• Level 2 12.X Other Manufacturing, Materials, and Structures

Desired Deliverables of Phase I and Phase II:

  • Research
  • Analysis
  • Prototype
  • Hardware

Desired Deliverables Description:

Proposal deliverables should include a document describing the process, including chemical methods, energy usage, and a flight-readiness assessment of the process; samples of in-situ manufacturing or construction material to be characterized at an independent lab; and a presentation describing the work and interpreting the results.

Phase I deliverables may be a conceptual design with analysis to show feasibility at relevant scales and/or a small demonstration of the concept.

Phase II deliverables should be hardware demonstrations at a relevant scale.

State of the Art and Critical Gaps:

State of the Art: 

  • At present there are additively constructed house neighborhoods in Austin, TX, and southern Mexico with a level of secure remote operations capability.
  • NASA Lunar Plume Alleviation Device (PAD) Team.  A project by the NASA Proposal Writing and Evaluation Experience (NPWEE) team that won their proposal effort. A landing pad design (20-ft diameter, subscale) was printed at Camp Swift in Bastrop, TX.  Subsequent hot fire testing proved their design does keep the surrounding regolith from being disturbed.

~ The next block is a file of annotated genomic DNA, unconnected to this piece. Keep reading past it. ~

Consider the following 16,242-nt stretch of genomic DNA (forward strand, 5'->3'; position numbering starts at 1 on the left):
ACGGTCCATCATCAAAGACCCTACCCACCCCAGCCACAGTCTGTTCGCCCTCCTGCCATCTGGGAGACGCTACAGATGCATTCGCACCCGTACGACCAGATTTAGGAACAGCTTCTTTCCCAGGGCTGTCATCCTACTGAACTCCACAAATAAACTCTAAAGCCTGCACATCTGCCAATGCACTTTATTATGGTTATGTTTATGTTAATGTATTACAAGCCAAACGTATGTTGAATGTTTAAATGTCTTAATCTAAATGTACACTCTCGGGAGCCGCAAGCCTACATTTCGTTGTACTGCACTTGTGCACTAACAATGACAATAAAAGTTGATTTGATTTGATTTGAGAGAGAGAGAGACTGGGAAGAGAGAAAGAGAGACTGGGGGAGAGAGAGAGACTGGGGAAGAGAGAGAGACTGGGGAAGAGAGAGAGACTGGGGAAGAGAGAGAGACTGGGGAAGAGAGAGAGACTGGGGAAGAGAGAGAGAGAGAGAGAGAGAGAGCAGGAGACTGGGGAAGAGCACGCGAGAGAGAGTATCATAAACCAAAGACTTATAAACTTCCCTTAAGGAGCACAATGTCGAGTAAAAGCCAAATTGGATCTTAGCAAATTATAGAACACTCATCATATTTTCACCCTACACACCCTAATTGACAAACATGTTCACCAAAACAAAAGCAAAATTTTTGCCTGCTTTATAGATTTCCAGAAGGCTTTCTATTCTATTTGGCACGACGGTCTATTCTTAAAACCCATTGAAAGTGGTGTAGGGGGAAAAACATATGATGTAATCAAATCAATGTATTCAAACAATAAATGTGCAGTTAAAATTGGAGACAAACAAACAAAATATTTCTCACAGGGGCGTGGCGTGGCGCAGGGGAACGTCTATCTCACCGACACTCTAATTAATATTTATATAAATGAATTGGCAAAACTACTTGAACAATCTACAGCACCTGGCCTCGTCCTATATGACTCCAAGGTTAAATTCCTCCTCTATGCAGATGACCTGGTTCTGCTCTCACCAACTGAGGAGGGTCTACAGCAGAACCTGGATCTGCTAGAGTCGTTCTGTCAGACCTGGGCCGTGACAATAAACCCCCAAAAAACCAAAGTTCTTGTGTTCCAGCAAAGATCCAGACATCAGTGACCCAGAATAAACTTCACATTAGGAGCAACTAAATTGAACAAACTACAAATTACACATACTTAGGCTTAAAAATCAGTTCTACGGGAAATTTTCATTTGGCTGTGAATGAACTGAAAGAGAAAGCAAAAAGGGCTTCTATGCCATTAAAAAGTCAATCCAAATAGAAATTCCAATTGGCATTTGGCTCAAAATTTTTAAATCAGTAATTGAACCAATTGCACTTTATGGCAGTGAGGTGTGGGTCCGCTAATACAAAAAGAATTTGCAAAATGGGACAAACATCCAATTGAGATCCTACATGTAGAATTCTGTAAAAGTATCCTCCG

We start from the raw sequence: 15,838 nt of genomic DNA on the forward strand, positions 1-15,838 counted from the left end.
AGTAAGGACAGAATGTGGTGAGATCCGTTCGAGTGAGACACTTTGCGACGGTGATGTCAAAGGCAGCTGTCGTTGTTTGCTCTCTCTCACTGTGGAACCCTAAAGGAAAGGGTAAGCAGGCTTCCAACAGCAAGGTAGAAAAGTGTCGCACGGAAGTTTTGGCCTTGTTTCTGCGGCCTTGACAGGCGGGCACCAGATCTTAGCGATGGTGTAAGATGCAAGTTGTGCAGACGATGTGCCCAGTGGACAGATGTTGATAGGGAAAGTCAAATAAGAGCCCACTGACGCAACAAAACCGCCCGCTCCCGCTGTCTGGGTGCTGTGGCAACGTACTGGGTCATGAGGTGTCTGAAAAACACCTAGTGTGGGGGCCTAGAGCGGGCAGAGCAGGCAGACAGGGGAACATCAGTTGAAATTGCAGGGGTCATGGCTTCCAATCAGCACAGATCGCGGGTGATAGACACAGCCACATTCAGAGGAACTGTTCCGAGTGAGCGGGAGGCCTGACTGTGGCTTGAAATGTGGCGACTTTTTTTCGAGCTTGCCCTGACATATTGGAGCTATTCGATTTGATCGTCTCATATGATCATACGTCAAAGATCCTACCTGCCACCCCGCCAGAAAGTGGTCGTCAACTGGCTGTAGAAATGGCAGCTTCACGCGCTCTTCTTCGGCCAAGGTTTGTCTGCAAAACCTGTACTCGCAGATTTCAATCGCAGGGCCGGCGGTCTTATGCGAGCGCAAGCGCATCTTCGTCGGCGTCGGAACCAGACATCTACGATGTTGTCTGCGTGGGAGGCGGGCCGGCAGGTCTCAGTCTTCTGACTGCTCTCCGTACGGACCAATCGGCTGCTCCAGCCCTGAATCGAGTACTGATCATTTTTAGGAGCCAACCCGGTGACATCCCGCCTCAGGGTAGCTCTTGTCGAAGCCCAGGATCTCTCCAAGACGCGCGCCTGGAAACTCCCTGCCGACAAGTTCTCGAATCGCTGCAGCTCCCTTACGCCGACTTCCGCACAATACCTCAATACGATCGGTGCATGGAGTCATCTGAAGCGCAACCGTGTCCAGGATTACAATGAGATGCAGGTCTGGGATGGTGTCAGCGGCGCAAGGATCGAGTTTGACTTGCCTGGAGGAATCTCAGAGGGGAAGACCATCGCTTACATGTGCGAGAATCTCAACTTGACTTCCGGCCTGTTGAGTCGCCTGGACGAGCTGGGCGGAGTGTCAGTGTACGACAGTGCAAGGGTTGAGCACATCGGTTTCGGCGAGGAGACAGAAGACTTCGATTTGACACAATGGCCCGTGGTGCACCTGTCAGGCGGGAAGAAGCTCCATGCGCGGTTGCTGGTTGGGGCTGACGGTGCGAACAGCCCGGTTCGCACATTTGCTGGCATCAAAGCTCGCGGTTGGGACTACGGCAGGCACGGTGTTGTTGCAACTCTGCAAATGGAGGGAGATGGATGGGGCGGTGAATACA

• Army Corps of Engineers demonstrated development of forward operating base construction technologies (Additive Construction of Expeditionary Structures) at Champaign, IL.  
  • Ductile iron and steel alloys were produced from ionic liquid extracted materials from martian regolith simulant and Bosch carbon from an environmental control and life support systems reactor experiment. 

Critical Gaps:

  • Full-scale lunar (in-situ) hardware.
  • Autonomous surface operations.
  • In-situ material utilization to minimize launch mass.  "Living off the Land" and remote construction. Examples of desired infrastructure are power plants, habitats, refineries and greenhouses, launch and landing pads, and blast shields.
  • Lack of in-situ design and analysis criteria, engineering standards, and fabrication of mechanical, electrical, and plumbing (MEP) system components.